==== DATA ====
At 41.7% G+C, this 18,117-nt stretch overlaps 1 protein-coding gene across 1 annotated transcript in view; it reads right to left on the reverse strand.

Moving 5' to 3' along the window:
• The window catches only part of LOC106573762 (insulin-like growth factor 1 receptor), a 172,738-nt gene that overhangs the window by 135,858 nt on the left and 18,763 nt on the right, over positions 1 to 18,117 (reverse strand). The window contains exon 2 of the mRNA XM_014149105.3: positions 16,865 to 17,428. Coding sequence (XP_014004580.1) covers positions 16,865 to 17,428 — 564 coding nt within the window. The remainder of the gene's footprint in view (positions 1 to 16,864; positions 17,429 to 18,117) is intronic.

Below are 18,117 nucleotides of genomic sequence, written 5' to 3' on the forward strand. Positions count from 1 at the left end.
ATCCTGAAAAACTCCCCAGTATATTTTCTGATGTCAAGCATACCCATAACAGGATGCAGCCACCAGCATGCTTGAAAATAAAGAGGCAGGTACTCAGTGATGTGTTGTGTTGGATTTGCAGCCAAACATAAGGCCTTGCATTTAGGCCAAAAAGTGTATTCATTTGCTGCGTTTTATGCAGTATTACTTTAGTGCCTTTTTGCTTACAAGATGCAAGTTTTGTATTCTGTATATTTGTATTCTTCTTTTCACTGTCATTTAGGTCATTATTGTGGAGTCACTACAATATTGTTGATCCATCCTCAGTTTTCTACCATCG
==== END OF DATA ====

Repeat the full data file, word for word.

At 41.7% G+C, this 18,117-nt stretch overlaps 1 protein-coding gene across 1 annotated transcript in view; it reads right to left on the reverse strand.

Moving 5' to 3' along the window:
• The window catches only part of LOC106573762 (insulin-like growth factor 1 receptor), a 172,738-nt gene that overhangs the window by 135,858 nt on the left and 18,763 nt on the right, over positions 1 to 18,117 (reverse strand). The window contains exon 2 of the mRNA XM_014149105.3: positions 16,865 to 17,428. Coding sequence (XP_014004580.1) covers positions 16,865 to 17,428 — 564 coding nt within the window. The remainder of the gene's footprint in view (positions 1 to 16,864; positions 17,429 to 18,117) is intronic.

Below are 18,117 nucleotides of genomic sequence, written 5' to 3' on the forward strand. Positions count from 1 at the left end.
ATCCTGAAAAACTCCCCAGTATATTTTCTGATGTCAAGCATACCCATAACAGGATGCAGCCACCAGCATGCTTGAAAATAAAGAGGCAGGTACTCAGTGATGTGTTGTGTTGGATTTGCAGCCAAACATAAGGCCTTGCATTTAGGCCAAAAAGTGTATTCATTTGCTGCGTTTTATGCAGTATTACTTTAGTGCCTTTTTGCTTACAAGATGCAAGTTTTGTATTCTGTATATTTGTATTCTTCTTTTCACTGTCATTTAGGTCATTATTGTGGAGTCACTACAATATTGTTGATCCATCCTCAGTTTTCTACCATCG